Trailblazers: The Struggle and the Promise

Georgia Tech Integration History Meets Recognition Through Art

In summer 2018, Rafael L. Bras, Georgia Tech provost and executive vice president for Academic Affairs and the K. Harrison Brown Family Chair, turned to Atlanta sculptor Martin Dawe.

Months earlier on the 50th anniversary of the assassination of Martin Luther King Jr., the Institute dedicated Dawe’s Continuing the Conversation interactive art piece in Harrison Square, depicting Rosa Parks at age 42 in 1955 — the year her courageous act of refusing to give up her seat for a white passenger on a Montgomery bus helped launch the yearlong Montgomery bus boycott — and at the age she died, 92. The pieces sit across from each other, an empty seat in between, inviting passersby to sit in reflection.

Bras shared an idea for a second campus sculpture collaboration.

The provost had received a call from Francis S. “Bo” Godbold (IE 1965) with an idea to have a statue dedicated to Ford C. Greene, one of three African American students who integrated Georgia Tech in 1961. Godbold, who led a successful career in the financial services industry after graduating from Tech in 1965 and Harvard Business School in 1969, had shared a class with Greene.

His idea eventually developed into a having a sculpture of all three of Tech’s first African American matriculants – Greene, Ralph A. Long Jr., and Lawrence M. Williams – dedicated and installed on campus grounds. The men made their arrival on campus in September 1961, less than five years after the bus boycott in Montgomery ended.

“When the three of us were shepherded in, the [Georgia] State Patrol had to escort us everywhere we went,” reflected Long on the 50th anniversary of the integration.

In 1961, Georgia Tech became the first major university in the Deep South to open its doors to African American students without a court order.

The Three Pioneers

“This project was different than Continuing the Conversation,” said Dawe, founder and owner of Cherrylion Studios in midtown Atlanta. A graduate of Georgia State University, Dawe apprenticed for eight years with Georgia Tech alumnus, architecture professor, and sculptor Julian Harris before his death in 1987.

“With Rosa, I was the conductor,” Dawe continued. He came up with the idea for Continuing the Conversation years ago and shared it with Bras and then-director of Tech’s Office of the Arts Madison Cario who both felt the piece would be a perfect fit for the campus. “With this project of these three pioneers, however, the score was written for me by Bras and Godbold.”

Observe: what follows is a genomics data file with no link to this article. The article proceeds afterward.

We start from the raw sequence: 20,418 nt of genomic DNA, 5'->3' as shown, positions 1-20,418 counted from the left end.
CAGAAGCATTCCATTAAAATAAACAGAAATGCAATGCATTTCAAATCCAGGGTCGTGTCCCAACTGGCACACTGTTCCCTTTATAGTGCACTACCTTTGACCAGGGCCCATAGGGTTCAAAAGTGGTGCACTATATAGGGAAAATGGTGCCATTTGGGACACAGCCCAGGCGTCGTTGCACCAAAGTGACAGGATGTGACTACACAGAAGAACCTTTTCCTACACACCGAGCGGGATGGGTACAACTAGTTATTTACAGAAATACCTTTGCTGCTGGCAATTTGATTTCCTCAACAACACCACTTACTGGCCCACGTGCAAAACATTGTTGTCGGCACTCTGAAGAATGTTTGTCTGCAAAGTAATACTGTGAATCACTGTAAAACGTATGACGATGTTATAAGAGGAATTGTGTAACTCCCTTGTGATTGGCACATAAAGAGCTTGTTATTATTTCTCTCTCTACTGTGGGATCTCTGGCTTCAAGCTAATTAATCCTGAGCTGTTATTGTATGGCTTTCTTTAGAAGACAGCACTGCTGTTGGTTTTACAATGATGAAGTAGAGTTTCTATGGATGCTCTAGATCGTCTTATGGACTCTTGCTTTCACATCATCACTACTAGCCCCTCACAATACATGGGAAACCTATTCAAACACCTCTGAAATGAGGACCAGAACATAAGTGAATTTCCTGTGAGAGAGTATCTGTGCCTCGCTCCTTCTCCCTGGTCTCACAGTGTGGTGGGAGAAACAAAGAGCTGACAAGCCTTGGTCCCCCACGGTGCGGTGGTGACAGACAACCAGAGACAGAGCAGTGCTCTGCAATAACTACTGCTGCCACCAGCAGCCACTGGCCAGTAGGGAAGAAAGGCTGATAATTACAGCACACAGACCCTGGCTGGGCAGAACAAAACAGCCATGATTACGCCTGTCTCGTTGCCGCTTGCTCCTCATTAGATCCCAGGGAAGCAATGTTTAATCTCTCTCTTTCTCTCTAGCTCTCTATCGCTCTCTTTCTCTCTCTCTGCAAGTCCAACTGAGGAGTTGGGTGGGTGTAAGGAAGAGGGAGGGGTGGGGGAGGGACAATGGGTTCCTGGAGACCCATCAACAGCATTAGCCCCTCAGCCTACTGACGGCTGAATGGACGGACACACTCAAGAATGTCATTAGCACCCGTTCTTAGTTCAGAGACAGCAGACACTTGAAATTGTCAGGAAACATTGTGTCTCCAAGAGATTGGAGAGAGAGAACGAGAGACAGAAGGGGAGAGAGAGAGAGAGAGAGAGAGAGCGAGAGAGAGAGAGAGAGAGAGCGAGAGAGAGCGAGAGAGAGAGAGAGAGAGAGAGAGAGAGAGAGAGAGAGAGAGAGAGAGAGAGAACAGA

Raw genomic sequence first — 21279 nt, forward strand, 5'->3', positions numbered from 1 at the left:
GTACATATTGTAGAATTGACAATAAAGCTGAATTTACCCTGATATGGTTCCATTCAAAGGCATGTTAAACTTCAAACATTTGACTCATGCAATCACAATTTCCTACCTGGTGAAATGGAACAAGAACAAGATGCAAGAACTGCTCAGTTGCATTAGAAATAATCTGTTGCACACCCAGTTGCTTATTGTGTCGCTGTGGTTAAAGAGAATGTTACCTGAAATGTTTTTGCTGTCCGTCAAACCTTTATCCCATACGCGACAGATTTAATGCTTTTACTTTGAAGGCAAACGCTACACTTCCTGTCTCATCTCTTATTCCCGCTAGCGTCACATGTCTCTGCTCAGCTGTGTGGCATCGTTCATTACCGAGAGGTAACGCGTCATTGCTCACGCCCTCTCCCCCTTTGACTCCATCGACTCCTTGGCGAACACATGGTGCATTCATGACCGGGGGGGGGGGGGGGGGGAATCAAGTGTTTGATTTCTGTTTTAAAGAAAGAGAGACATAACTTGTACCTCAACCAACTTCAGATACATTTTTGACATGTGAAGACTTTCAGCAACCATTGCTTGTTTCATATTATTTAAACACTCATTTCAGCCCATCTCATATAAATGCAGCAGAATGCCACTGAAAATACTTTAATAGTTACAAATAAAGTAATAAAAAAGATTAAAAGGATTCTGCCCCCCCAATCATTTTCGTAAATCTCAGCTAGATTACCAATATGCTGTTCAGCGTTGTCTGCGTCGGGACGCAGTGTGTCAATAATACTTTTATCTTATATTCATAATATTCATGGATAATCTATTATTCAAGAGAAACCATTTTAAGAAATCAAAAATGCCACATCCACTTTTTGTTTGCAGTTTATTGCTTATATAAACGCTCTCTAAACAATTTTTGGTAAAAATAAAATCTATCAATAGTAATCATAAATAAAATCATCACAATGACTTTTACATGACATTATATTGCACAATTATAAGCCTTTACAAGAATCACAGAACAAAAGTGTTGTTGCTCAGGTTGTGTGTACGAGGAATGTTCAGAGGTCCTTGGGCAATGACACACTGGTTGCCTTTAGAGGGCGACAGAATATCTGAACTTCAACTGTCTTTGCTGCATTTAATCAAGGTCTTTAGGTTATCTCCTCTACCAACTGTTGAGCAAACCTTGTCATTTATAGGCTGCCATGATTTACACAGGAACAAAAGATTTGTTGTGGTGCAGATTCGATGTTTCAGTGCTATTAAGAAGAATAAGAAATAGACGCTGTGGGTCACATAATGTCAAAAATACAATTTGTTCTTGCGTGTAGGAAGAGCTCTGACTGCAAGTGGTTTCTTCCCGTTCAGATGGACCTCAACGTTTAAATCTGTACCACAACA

The first step was to talk with the men.

“After talking with them and getting their approval on the project, we decided that the iconic photo of the three on their first day on campus would be my starting point,” Dawe said. “I then studied various photos of each of them from that time.”

He continued, “I really liked the idea of a walking sculpture which would add sense of comradery to its feel. With this sculpture, they’re all looking off [to their left] and you get this sense that they’re looking at something, but you don’t know if it’s [something] good or bad. For me, that tells a little bit of what they went through on campus – that they had this awareness, a very strong awareness about what was going on around them.”

According to Archie Ervin, vice president for Institute Diversity, “These were three individuals who, though not members who were readily accepted into the community, were very proud to be at Georgia Tech. Even then [their first day on campus] they were wearing their Georgia Tech insignia.”

It was quickly decided that the statue would be placed in Harrison Square, named after Edwin D. Harrison, Georgia Tech’s sixth president (1957-1969). The campus’ integration came under Harrison’s watch just one day after he called a meeting of students and ordered that the integration be done peacefully.

On the day of the pioneers’ arrival, Harrison flew overhead the campus on a plane to observe its climate. He also evacuated his family from their home due to a barrage of threats.

The First Graduate

Months later, in February 2019, the idea to also dedicate a bronze sculpture of Tech’s first African American graduate Ronald L. Yancey (EE 1965) was developed.

“Yancey started after the three pioneers, but he was the first to graduate, so it didn’t seem fair to not include him as a part of this story,” said Dawe.

Yancey, who entered Georgia Tech in September 1962, one year after the campus’ integration, completed the first two years of his undergraduate degree at Morehouse College. During those years, he applied repeatedly to Tech, with no answers provided with each denial despite excellent grades and test scores.